A  A  A   Print
Cigarette Taxes Deter Heavy Drinking, Study Suggests

Cigarette Taxes Deter Heavy Drinking, Study Suggests

FRIDAY, Aug. 9 (HealthDay News) -- Higher cigarette taxes help reduce drinking among certain groups of people, U.S. researchers say.

To assess the impact that increases in cigarette taxes between 2001-02 and 2004-05 had on drinking behavior, researchers analyzed data from more than 21,000 drinkers who took part in a survey from the National Institute on Alcohol Abuse and Alcoholism.

The cigarette tax increases were associated with modest to moderate reductions in drinking among "vulnerable groups," according to the study, which was published in the journal Alcoholism: Clinical & Experimental Research.

"Results suggest that increases in cigarette taxes were associated with reductions in alcohol consumption over time among male smokers," corresponding author Sherry McKee, an associate professor of psychiatry at Yale University School of Medicine, said in a journal news release. "The protective effects were most pronounced among subgroups who are most at risk for adverse alcohol-related consequences, including male heavy drinkers, young adults and those with the lowest income."

Smoking and heavy drinking occur together at very high rates, McKee said, noting that tobacco can enhance the subjective effects of alcohol and has been shown to increase the risk for heavy and problematic drinking.

Cigarette taxes, meanwhile, have been recognized as one of the most significant policy instruments to reduce smoking, McKee said. "By increasing the price of cigarettes, taxes are thought to encourage smokers to reduce their use of cigarettes or quit altogether, and discourage non-smokers from starting to smoke," she said.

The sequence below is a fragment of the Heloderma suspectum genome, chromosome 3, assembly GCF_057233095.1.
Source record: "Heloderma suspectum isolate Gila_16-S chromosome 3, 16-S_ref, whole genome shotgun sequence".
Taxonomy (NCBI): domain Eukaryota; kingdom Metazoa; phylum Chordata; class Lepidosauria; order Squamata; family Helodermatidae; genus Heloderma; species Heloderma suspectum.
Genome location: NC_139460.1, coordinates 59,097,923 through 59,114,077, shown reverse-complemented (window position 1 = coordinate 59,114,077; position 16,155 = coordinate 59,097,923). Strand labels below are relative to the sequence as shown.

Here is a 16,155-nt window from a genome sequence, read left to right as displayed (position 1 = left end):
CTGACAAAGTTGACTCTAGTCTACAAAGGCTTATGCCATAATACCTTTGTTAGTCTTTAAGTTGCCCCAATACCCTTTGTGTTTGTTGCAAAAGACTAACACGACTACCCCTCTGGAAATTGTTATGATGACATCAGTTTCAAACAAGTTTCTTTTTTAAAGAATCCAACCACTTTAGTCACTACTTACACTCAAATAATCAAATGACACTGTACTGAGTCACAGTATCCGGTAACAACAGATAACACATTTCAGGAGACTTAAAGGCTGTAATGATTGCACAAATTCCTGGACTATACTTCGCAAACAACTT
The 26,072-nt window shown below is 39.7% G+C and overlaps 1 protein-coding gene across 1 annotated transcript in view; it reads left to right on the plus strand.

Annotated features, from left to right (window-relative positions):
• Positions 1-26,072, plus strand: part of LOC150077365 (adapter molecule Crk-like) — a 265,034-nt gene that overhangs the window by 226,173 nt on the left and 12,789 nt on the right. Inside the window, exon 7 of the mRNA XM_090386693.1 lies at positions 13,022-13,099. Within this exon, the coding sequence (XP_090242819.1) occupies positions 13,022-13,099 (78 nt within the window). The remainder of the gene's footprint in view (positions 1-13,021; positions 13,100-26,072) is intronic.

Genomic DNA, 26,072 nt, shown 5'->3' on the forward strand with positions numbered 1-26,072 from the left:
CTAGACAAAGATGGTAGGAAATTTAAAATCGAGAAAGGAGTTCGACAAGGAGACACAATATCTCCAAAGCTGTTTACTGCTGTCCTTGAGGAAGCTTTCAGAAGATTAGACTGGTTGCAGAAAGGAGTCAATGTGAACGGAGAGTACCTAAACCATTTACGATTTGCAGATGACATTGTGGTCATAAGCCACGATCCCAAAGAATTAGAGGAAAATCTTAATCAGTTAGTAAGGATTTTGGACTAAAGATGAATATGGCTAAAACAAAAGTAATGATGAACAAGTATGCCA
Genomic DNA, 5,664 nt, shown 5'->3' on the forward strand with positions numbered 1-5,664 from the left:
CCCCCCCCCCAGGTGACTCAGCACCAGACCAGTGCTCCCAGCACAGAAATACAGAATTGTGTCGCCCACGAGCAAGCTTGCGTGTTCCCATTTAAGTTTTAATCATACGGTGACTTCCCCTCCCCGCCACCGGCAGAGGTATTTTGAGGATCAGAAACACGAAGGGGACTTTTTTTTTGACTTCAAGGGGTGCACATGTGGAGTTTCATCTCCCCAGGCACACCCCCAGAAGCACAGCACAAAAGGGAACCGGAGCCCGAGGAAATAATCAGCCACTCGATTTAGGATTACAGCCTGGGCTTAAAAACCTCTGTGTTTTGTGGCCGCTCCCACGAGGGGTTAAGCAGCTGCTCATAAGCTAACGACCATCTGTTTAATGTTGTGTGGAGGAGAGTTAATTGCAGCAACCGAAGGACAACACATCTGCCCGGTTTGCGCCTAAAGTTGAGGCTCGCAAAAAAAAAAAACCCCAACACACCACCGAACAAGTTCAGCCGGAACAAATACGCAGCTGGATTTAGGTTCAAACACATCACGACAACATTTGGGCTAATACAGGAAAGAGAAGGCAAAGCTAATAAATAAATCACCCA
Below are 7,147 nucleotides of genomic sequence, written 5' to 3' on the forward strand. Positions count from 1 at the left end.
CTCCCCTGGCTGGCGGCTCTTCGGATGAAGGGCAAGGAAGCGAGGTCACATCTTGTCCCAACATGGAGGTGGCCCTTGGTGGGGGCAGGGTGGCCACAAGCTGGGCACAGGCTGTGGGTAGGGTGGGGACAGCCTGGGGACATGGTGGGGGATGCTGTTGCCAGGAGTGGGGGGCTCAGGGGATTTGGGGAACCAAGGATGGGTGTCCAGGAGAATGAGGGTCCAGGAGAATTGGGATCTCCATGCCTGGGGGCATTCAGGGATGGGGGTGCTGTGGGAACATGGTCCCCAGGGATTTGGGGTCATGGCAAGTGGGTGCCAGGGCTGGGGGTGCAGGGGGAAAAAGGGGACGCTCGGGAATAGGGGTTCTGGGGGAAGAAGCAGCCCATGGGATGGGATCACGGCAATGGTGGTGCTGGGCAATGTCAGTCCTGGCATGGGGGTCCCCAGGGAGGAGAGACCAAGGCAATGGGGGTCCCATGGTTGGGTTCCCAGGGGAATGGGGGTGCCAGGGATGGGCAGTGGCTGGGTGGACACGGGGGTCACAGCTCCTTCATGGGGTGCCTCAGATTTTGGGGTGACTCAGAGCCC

Christopher Kahler, professor and chairman of the department of behavioral and social sciences at Brown School of Public Health, welcomed the new study. "These findings suggest that if states increase taxes on cigarettes, they are not only likely to reduce smoking -- based on a large body of literature -- but they also may have a modest impact on heavy drinking rates among men, those with lower income and those who drink most heavily," he said in the news release.

"In other words, policies that target one specific health behavior may have broader benefits to public health by affecting additional health behaviors that tend to co-occur with the targeted health behavior," he said.

More information

The U.S. National Institute on Alcohol Abuse and Alcoholism has more about alcohol use disorders.

SOURCE: Alcoholism: Clinical & Experimental Research, news release, Aug. 9, 2013

 
Today's Interactive Tools

The third-party content provided in the Health Library of phoebeputney.com is for informational purposes only and is not designed to diagnose or treat a health problem or disease, or replace the professional medical advice you receive from your physician. If you or your child has or suspect you may have a health problem, please consult your primary care physician. If you or your child may have a medical emergency, call your doctor or 911 or other emergency health care provider immediately in the United States or the appropriate health agency of your country. For more information regarding site usage, please visit: Privacy Information, Terms of Use or Disclaimer.

Follow us online:

© 2014 Phoebe Putney Health System  |  417 Third Avenue, Albany, Georgia 31701  |  Telephone 877.312.1167

Phoebe Putney Health System is a network of hospitals, family medicine clinics, rehab facilities, auxiliary services, and medical education training facilities. Founded in 1911,
Phoebe Putney Memorial Hospital (the flagship hospital) is one of Georgia's largest comprehensive regional medical centers. From the beginning, Phoebe's mission and vision
has been to bring the finest medical talent and technology to the citizens of Southwest Georgia, and to serve all citizens of the community regardless of ability to pay.